Employees stumble into meetings tucking in their shirts and clinging closely to their now lukewarm cups of coffee, which might as well be pillows. Their minds are elsewhere, and the report you have to go over is extensive.
Then, you get sidetracked, and the meeting runs longer than intended. After all this, managers expect employees to hit the ground running, but they’re far from motivated. They’re bored and disengaged. Here’s how to hold employee attention and hold better meetings that matter.
1. Define Why
Why are you holding this meeting in the first place? Spend time talking less about what — such as reading status reports — and more on the why.
Talk about the high notes and need-to-knows, and move on to address the purpose. Discuss significant events, and leave free time to brainstorm or for employees to connect with one another.
2. Give Attendees Ownership
No one wants to attend a meeting to be read to or listen to someone go on and on about their professional ego. Give attendees ownership of the meeting through more participatory discussion and developmental activities. Place employee concerns on the agenda.
When you give employees ownership of a meeting, they’ll feel more engaged and ready to participate actively. Why not let employees take turns facilitating more easy-going meetings?
3. Keep Meetings to Only 20 Percent of a Person’s Day
Make meetings 20 percent of your daily schedule, and encourage your employees to do the same. Of course, if you must meet — then, you must. However, this percentage goal cultivates a better environment and philosophy for approaching the work day as well as increasing performance and job satisfaction.
4. Don’t Waste Time
Many managers shorten meetings to 30-minute intervals to hold employee attention knowing that 50 percent of employee time is wasted in unnecessarily long meetings. Among 11 billion meetings are held daily, and $37 billion also gets thrown away on these meetings. The more meetings workers attend, the more exhausted they feel and can’t perform their duties.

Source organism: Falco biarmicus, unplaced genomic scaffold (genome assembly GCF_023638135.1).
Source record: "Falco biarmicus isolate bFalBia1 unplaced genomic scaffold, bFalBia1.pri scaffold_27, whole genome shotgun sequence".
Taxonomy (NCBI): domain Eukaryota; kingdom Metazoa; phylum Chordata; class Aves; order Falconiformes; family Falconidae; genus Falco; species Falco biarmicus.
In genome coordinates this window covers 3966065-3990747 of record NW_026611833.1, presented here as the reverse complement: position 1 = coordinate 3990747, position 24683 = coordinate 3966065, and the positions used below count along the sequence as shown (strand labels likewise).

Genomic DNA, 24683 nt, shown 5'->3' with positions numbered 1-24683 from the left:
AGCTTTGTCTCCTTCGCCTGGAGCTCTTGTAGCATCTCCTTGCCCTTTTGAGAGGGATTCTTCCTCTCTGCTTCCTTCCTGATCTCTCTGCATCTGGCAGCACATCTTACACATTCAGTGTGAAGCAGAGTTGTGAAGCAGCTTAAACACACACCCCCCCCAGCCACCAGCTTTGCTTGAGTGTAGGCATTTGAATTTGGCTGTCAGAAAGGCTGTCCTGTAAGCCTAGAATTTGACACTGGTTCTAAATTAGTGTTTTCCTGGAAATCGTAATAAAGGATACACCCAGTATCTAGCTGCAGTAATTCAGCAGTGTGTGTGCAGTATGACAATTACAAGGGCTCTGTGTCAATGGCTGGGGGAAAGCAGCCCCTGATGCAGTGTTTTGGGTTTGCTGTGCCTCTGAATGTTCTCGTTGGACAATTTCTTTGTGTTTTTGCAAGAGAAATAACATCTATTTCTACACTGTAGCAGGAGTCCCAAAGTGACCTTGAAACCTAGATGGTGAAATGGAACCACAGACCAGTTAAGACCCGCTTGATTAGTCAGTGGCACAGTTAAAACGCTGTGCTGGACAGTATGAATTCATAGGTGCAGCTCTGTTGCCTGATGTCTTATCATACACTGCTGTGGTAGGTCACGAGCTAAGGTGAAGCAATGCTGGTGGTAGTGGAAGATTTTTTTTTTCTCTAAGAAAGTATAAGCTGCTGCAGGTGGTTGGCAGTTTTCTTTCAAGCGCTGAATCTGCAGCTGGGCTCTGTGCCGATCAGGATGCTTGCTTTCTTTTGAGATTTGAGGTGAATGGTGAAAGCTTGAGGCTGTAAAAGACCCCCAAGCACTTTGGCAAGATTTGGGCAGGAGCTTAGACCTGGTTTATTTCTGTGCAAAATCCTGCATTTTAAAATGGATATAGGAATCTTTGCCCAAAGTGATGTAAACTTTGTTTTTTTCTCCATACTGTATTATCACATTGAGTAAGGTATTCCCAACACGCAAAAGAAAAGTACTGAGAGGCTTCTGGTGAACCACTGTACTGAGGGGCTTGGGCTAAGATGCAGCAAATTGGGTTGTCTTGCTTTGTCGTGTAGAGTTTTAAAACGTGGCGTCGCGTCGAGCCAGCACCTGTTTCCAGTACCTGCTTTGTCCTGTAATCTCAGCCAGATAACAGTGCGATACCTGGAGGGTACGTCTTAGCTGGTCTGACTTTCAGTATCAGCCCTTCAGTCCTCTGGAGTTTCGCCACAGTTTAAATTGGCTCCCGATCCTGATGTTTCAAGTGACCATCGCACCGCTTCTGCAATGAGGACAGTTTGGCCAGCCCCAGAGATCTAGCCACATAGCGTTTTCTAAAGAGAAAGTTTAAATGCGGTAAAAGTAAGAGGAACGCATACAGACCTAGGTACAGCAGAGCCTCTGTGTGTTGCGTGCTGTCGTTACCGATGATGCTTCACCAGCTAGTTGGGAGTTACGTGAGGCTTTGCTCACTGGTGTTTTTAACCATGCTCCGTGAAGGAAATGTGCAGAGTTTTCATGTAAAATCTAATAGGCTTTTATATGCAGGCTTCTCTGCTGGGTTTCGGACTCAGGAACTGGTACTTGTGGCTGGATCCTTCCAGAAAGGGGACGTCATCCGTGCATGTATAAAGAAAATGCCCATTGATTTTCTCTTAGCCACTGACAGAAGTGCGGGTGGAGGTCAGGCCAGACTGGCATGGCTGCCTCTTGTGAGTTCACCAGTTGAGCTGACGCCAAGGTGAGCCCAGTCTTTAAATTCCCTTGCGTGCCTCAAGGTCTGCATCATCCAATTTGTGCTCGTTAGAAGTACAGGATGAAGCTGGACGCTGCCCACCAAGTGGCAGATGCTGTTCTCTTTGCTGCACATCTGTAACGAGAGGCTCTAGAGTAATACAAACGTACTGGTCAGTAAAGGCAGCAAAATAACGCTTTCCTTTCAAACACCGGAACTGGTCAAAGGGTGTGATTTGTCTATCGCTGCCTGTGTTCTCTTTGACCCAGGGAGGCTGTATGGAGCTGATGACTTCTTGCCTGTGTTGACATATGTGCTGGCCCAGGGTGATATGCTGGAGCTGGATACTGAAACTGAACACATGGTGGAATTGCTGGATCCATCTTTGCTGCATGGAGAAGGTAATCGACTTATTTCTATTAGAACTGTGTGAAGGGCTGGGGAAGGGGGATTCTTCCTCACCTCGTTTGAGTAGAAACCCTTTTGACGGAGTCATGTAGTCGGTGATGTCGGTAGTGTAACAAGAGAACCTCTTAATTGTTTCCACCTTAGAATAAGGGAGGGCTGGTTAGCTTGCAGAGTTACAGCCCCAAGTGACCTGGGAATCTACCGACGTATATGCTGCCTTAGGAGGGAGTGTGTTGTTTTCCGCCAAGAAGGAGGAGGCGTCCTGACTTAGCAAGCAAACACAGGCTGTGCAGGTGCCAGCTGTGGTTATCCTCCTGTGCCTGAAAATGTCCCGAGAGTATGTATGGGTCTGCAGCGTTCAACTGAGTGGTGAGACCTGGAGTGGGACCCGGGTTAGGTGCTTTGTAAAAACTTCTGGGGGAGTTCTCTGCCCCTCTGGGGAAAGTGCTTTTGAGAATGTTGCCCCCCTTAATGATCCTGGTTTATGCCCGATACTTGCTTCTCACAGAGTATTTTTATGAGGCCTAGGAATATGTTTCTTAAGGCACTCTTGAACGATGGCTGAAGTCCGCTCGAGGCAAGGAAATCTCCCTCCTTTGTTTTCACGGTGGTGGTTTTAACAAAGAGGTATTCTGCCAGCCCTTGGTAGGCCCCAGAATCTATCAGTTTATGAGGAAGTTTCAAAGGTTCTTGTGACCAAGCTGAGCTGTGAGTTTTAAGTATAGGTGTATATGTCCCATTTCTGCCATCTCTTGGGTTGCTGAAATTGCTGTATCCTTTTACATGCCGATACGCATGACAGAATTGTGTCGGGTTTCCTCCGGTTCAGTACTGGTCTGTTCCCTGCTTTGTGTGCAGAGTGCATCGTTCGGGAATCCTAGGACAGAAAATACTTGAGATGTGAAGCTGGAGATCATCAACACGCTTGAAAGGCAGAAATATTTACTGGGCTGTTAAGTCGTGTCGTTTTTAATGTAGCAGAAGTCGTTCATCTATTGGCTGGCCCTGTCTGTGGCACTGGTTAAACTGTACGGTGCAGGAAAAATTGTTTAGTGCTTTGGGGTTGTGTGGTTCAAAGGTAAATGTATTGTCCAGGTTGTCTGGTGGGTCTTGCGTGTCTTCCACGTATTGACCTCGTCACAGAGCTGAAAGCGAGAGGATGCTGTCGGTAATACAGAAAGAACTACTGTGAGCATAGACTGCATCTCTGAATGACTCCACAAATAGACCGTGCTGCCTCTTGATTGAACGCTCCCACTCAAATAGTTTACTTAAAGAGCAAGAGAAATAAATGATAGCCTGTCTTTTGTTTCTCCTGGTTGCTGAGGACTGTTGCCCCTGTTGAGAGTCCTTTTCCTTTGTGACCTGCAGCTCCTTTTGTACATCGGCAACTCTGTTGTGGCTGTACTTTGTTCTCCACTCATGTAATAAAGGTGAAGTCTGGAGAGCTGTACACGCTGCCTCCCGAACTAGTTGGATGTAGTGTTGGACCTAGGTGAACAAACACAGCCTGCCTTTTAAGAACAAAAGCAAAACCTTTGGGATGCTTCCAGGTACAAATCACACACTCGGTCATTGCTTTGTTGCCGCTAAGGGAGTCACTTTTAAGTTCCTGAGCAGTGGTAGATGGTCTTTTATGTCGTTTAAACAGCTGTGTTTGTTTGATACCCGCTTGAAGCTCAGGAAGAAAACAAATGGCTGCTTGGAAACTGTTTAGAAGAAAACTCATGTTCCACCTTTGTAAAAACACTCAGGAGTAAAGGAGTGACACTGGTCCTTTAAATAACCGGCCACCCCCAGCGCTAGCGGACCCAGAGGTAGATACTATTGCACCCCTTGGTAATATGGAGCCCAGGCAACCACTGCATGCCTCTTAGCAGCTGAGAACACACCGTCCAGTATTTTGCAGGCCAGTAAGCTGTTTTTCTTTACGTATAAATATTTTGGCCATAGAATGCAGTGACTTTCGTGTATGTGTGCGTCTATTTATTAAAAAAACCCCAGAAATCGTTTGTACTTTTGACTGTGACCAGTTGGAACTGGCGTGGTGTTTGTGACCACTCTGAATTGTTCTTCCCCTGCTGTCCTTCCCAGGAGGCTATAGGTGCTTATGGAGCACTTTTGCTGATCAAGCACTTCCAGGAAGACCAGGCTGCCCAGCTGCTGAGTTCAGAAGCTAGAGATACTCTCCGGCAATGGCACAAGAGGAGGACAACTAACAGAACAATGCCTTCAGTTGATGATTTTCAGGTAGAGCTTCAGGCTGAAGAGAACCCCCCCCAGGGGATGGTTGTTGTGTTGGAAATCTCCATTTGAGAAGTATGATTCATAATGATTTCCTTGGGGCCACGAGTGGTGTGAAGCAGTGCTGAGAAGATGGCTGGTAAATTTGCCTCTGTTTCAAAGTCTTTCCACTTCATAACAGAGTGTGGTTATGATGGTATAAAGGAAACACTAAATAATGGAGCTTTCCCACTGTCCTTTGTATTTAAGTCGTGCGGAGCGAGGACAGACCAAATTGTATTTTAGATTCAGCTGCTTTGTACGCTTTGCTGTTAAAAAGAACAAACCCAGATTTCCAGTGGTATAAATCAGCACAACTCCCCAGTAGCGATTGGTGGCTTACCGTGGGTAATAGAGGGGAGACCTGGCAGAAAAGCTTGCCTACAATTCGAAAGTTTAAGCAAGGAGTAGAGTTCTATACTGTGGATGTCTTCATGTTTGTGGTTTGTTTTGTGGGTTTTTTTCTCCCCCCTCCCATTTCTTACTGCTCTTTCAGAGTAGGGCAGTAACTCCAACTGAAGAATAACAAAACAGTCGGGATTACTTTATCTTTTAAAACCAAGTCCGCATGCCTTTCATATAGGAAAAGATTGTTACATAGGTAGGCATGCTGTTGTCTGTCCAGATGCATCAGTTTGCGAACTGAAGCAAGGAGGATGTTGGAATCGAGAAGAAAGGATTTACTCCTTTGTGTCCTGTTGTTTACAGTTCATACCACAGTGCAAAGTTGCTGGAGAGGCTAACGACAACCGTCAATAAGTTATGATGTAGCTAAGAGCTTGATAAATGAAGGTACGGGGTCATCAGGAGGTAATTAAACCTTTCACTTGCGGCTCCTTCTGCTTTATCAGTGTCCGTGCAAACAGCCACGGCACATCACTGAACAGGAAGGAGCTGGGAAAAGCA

5. Lead Employees by Example
In business, leading by example is prized as a strategy to model ideal professional behavior and strategic practices. Reciprocity also matters in building trust and a healthy work culture that must extend to meeting times.
So, practice what you preach and expect. Come to meetings prepared and on time. Wait your turn, and limit interrupting when employees speak. Your employees will respect you more.
6. Focus More on Experience
While some meetings may be mandatory, they can still focus on experience, development and fun. Make it a leadership goal to infuse experience into all meetings.
Come up with themes. Select an attendee to take care of food and a fun brief 10 or 15-minute activity. Celebrate a team member at every meeting. Give a gift card for a job well done. Invite rescue shelter animals to attend the meeting with you.
When you cultivate an experience, it makes the meeting more meaningful for the employees. It’s also a small way of showing you appreciate them with positive reinforcement.
7. Talk About More
Exchange the term “meeting” for words like “open forum,” “exchange” or “meet-up.” Choose a topic, such as “personal goals” and offer workshops and resources in a casual setting to help employees talk about more outside their duties. At the next exchange, start an impromptu book or article club where you’ll all show up and discuss what you learned from your reading.
Experts talk about the need for workers to practice more self-care, feel engaged at work and accomplish their personal goals. Here is a way to help your employees feel like the organization cares about their personal happiness and development because the person behind the professional matters, too.
8. Host Active Meetings
More studies show that standing is just as productive as sitting, but shifting positions is important throughout the day. The body needs to change positions to avoid injury and maintain circulation, among other reasons. Employees get limited breaks and push through endless expectations on the job and at home.
So, host active meetings and give employees a chance to get out and about in a different scene. Focus on low-intensity but pleasant activities, such as taking a walk in a nearby nature park. Supply bug spray!
Hold employee attention at meetings by knowing the why behind the what of your meetings, and don’t waste employee time. Make meetings meaningful, fun and active as you address significant matters.
Your employees will feel more engaged and find meetings rewarding. Watch productivity, contributions and job satisfaction soar as a result of redefining what business meetings mean at your company.
Sarah Landrum is a career expert and the founder of Punched Clocks, a career and happiness site for young professionals. Want more advice on keeping employees happy and engaged? Follow Sarah on social media and subscribe to her newsletter.
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